But it was not just about technological change. Nor was it the fault of the triumph of the marketplace under Thatcherism, with its supposed belief in the supremacy of “bums on seats”. Far more important than both of these was the fact that, in the postwar years, the gatekeepers of what used to be called high culture lost confidence in what they were supposed to be guarding. Often loaded with liberal guilt and self-criticism, they lived in fear of accusations of elitism and the concurrent charge of “inaccessibility”. It was not their place to attempt to impose their “bourgeois” taste on the masses. Cultural relativism waged a war which transformed attitudes to art and the appreciation of it. There would be no value judgments made, no order of merit. The pop group Slade could stand on the podium alongside Stravinsky and few, if any, onlookers (regardless of their private thoughts) would dare suggest that perhaps one was of the greater value than the other. If this seems like an exaggeration, then it is worth pondering now whether one could imagine hearing a case put that the work of Beethoven and Mozart are intrinsically superior to, say, African tribal music.
This approach affected how culture was covered by television, where the pressure to concentrate on popular subjects grew much stronger. This was the case even at the BBC, which as a publicly-funded broadcaster had absolutely no excuse to fear accusations of elitism or for that matter, low ratings. Art and history virtually disappeared from its schedules at one point, and although the situation has undoubtedly improved, there is now the assumption that the audience has to be led through such subject matter by a reassuringly familiar celebrity face.
Our state education system too gave way to the onslaught of cultural relativism. So, for example, if it was not considered to be within the culture of children from a particular social or ethnic group to like or value Mozart, they would not be able to relate to it, and nor should they be expected to. Hip-hop, perhaps, would be the thing instead. Children would be encouraged towards the less taxing creative pastimes. Mamma Mia! should be treated as being as worthwhile as Mozart. Well, you might agree that it is, but to do so you first surely need to know about both. And in higher education the preference for the less rigorously factual subjects, in which subjectivity and individual viewpoint are allowed to play much more of a part, and the creation of degrees for which the required expertise can only ever be superficial (such as the notorious media studies) have again drawn the emphasis away from cultural, historical and philosophical knowledge.
This approach is now being seriously questioned, and for the first time in years there is a Secretary of State for Education who genuinely understands what is at stake. But a huge amount of damage has been done. The most basic knowledge of the arts—or for that matter history, or even general knowledge—is something which has effectively disappeared from sections of our society. My parents, both from working-class backgrounds, had certainly heard of Maria Callas and Rudolf Nureyev, even though they had never been to an opera or ballet. (According to one recent poll, a fifth of young people believe Churchill is a fictional character. What hope for Margot Fonteyn?) And along with this, the desire to want to appear cultured—something which is easily mocked, especially when exhibited by the socially aspirant—has given way to an aggressive hostility to all signs of “pretension”.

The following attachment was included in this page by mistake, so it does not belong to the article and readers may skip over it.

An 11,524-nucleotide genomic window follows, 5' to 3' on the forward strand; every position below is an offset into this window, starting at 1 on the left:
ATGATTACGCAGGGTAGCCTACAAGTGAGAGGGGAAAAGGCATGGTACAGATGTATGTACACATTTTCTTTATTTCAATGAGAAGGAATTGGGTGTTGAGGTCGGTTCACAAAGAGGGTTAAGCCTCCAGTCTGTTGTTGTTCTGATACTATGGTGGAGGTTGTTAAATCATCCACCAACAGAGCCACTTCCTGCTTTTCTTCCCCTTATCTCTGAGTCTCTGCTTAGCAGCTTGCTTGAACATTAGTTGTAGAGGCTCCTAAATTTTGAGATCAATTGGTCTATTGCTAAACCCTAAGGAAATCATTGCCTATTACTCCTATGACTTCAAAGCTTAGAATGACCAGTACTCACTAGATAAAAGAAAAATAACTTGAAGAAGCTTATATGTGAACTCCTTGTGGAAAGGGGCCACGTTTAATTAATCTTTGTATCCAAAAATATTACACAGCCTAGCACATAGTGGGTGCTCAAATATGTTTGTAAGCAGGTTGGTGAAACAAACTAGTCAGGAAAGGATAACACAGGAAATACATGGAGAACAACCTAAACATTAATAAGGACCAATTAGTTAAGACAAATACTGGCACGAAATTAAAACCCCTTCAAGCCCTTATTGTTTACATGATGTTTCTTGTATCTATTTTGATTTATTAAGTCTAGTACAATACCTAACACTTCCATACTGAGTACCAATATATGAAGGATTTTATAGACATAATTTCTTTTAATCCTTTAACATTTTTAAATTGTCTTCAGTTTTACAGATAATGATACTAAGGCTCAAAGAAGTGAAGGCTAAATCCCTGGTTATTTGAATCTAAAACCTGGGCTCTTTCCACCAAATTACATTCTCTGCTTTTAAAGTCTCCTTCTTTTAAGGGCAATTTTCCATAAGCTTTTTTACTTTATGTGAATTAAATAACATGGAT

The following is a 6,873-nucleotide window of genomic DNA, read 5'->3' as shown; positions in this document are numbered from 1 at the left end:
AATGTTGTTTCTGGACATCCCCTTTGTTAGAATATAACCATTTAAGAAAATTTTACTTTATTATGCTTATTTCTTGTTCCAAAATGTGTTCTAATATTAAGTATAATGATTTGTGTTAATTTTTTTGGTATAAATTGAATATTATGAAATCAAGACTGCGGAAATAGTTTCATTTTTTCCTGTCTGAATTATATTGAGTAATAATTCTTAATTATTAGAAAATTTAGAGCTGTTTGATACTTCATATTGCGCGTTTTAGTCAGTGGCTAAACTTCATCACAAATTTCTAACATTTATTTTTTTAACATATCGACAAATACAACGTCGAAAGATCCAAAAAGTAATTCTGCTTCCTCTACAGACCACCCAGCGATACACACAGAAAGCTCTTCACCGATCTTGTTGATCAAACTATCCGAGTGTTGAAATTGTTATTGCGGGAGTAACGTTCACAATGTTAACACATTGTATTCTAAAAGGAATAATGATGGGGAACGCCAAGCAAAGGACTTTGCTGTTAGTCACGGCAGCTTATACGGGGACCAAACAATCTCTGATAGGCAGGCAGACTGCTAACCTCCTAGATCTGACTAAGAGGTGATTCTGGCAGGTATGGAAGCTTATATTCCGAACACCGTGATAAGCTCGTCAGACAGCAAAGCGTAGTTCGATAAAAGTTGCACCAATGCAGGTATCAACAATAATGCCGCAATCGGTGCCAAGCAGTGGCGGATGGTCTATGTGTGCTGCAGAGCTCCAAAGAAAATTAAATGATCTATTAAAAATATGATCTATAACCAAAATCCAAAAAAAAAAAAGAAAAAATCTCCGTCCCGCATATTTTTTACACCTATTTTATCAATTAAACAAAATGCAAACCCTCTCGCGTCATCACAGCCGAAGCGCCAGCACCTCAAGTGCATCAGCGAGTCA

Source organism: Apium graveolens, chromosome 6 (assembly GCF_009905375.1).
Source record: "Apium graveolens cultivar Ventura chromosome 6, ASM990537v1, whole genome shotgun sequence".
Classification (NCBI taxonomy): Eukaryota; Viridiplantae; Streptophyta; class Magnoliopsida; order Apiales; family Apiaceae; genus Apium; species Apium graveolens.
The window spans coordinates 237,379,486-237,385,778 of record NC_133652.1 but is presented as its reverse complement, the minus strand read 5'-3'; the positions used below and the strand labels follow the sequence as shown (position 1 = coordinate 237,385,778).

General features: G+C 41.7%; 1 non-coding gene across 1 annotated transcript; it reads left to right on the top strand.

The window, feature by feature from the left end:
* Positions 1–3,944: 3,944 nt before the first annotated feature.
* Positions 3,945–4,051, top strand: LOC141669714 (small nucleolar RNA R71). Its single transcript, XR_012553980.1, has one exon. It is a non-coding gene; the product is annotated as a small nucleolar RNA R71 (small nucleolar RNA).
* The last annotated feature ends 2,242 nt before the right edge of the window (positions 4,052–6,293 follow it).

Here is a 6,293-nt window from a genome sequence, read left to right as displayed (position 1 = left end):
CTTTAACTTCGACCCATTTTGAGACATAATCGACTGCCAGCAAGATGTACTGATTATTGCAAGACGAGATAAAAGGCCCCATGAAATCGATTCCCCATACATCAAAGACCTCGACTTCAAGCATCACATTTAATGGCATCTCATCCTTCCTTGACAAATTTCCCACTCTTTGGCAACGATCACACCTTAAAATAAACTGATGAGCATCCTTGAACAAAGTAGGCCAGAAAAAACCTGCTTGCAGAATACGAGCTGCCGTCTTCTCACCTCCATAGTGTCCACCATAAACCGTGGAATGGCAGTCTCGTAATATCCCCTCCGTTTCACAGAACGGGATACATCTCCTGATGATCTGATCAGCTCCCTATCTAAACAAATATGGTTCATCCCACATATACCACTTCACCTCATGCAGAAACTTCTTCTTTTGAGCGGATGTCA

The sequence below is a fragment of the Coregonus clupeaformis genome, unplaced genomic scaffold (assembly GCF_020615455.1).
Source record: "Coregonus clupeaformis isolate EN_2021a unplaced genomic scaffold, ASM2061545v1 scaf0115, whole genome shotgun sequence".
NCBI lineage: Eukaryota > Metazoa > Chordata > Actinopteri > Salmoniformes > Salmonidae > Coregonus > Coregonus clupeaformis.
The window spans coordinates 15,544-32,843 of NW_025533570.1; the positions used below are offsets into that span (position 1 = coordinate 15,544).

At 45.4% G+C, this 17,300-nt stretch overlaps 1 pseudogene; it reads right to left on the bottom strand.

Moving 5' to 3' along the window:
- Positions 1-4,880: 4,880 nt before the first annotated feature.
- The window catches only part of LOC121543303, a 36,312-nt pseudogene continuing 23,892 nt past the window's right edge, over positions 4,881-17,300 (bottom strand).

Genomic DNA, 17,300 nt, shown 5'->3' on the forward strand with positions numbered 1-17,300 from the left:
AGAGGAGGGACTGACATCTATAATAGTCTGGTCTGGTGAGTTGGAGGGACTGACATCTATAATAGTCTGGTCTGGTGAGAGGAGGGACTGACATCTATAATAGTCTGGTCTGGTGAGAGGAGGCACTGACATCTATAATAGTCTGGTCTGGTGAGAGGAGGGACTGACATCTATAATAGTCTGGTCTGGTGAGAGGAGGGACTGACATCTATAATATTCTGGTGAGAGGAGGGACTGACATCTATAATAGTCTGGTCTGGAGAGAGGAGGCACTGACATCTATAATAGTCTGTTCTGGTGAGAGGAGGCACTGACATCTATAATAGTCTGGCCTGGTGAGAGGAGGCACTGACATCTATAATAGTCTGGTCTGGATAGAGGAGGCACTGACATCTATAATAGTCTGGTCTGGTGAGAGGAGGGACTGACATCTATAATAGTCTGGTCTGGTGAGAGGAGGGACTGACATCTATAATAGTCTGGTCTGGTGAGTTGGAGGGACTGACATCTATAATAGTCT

Not for nothing has the theatre and film director Sir Richard Eyre spoken of a growing cultural apartheid in our country. “One of the bizarre things about the way the arts are treated is that they aren’t treated like sport,” he told me during a recent interview. “There’s participatory sport that is encouraged, but actually what people admire is really gifted people doing something quite extraordinary, something the rest of us can’t do. And that element, I think, should be encouraged in art. Now that’s a view that is often completely mistakenly described as elitist. What’s elitist about it?”
The collapse in confidence so far as cultural judgment is concerned has been cynically used by a new elite which, while modishly condemning the so-called paternalism of Lord Reith, behaves with outrageous condescension towards the “masses”. They ape their supposed tastes, and suck up to them with talk about football and characters from television soap operas; a contemporary prime minister who celebrated his passion for opera or ballet in public is now pretty much inconceivable. This demotic populism certainly gives the impression of any easygoing classlessness, a society in which sharp delineations are a thing of the past. But that is all it is—an impression.
And there is another problem: if you define culture widely enough, then of course we are going to appear drenched in it. If you include football, or soaps, or (as the broadsheets obsessively do) comedy and the ever expanding roster of stand-ups, then yes, we are living with an embarrassment of riches, every day. But judged on this basis, we always have been—it’s just that people didn’t classify these things in the same way. When my grandmother laughed at Max Miller, or my mother religiously tuned in to Coronation Street, they didn’t consider that they were taking part in a cultural act. Skateboarding requires skill but this doesn’t make it a creative activity (although it certainly is to the more ingratiating of culture bureaucrats). Bragg’s thesis might have worked much better if the series had been called Class and Leisure; but then the conclusion might have been that things had changed remarkably little.
Class has not been redefined by culture. The industry I have spent much time working in, the broadcast media, used to be considered quite classless in a modern way, booming and expanding as it did after the 1960s. The dramatic halt in social mobility has put paid to that. Now most of the people I meet in the green room I can expect to be privately educated. The same is true of journalism, which used to be one of the traditional routes out of the provinces for bright young state-educated people. The professions have once again become the province of the public school-educated elite. And on a purely social level, there is less and less mixing between classes, although this is obscured by the superficial similarities of dress, speech and leisure pursuits. Class has not gone away, as Bragg himself agrees. But rather than its importance being diminished or changed by cultural activities, it is once again harshly defined by one’s knowledge and one’s prospects.